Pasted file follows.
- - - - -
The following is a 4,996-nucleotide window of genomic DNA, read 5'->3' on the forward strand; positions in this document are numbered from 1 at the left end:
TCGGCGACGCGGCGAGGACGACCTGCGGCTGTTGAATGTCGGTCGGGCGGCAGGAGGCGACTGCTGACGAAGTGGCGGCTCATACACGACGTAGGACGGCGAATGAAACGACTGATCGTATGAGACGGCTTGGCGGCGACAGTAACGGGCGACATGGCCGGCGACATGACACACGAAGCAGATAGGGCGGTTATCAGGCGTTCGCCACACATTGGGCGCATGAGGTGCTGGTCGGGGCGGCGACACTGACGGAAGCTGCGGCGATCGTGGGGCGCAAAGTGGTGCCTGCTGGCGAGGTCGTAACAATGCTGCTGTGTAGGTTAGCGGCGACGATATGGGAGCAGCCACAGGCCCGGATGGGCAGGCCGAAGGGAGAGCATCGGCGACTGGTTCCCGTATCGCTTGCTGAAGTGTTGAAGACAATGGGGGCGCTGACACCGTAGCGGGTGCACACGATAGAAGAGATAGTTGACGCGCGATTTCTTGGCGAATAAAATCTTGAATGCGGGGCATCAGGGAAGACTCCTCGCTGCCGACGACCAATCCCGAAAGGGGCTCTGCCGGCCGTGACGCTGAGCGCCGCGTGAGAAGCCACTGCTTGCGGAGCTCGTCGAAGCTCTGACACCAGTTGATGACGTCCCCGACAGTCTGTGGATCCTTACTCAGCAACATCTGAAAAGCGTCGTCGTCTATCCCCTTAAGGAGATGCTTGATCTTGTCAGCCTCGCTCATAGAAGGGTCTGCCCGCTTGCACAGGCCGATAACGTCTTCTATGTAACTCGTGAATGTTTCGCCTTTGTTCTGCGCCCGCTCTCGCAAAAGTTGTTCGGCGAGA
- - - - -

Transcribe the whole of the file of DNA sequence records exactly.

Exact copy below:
The following is a 4,996-nucleotide window of genomic DNA, read 5'->3' on the forward strand; positions in this document are numbered from 1 at the left end:
TCGGCGACGCGGCGAGGACGACCTGCGGCTGTTGAATGTCGGTCGGGCGGCAGGAGGCGACTGCTGACGAAGTGGCGGCTCATACACGACGTAGGACGGCGAATGAAACGACTGATCGTATGAGACGGCTTGGCGGCGACAGTAACGGGCGACATGGCCGGCGACATGACACACGAAGCAGATAGGGCGGTTATCAGGCGTTCGCCACACATTGGGCGCATGAGGTGCTGGTCGGGGCGGCGACACTGACGGAAGCTGCGGCGATCGTGGGGCGCAAAGTGGTGCCTGCTGGCGAGGTCGTAACAATGCTGCTGTGTAGGTTAGCGGCGACGATATGGGAGCAGCCACAGGCCCGGATGGGCAGGCCGAAGGGAGAGCATCGGCGACTGGTTCCCGTATCGCTTGCTGAAGTGTTGAAGACAATGGGGGCGCTGACACCGTAGCGGGTGCACACGATAGAAGAGATAGTTGACGCGCGATTTCTTGGCGAATAAAATCTTGAATGCGGGGCATCAGGGAAGACTCCTCGCTGCCGACGACCAATCCCGAAAGGGGCTCTGCCGGCCGTGACGCTGAGCGCCGCGTGAGAAGCCACTGCTTGCGGAGCTCGTCGAAGCTCTGACACCAGTTGATGACGTCCCCGACAGTCTGTGGATCCTTACTCAGCAACATCTGAAAAGCGTCGTCGTCTATCCCCTTAAGGAGATGCTTGATCTTGTCAGCCTCGCTCATAGAAGGGTCTGCCCGCTTGCACAGGCCGATAACGTCTTCTATGTAACTCGTGAATGTTTCGCCTTTGTTCTGCGCCCGCTCTCGCAAAAGTTGTTCGGCGAGA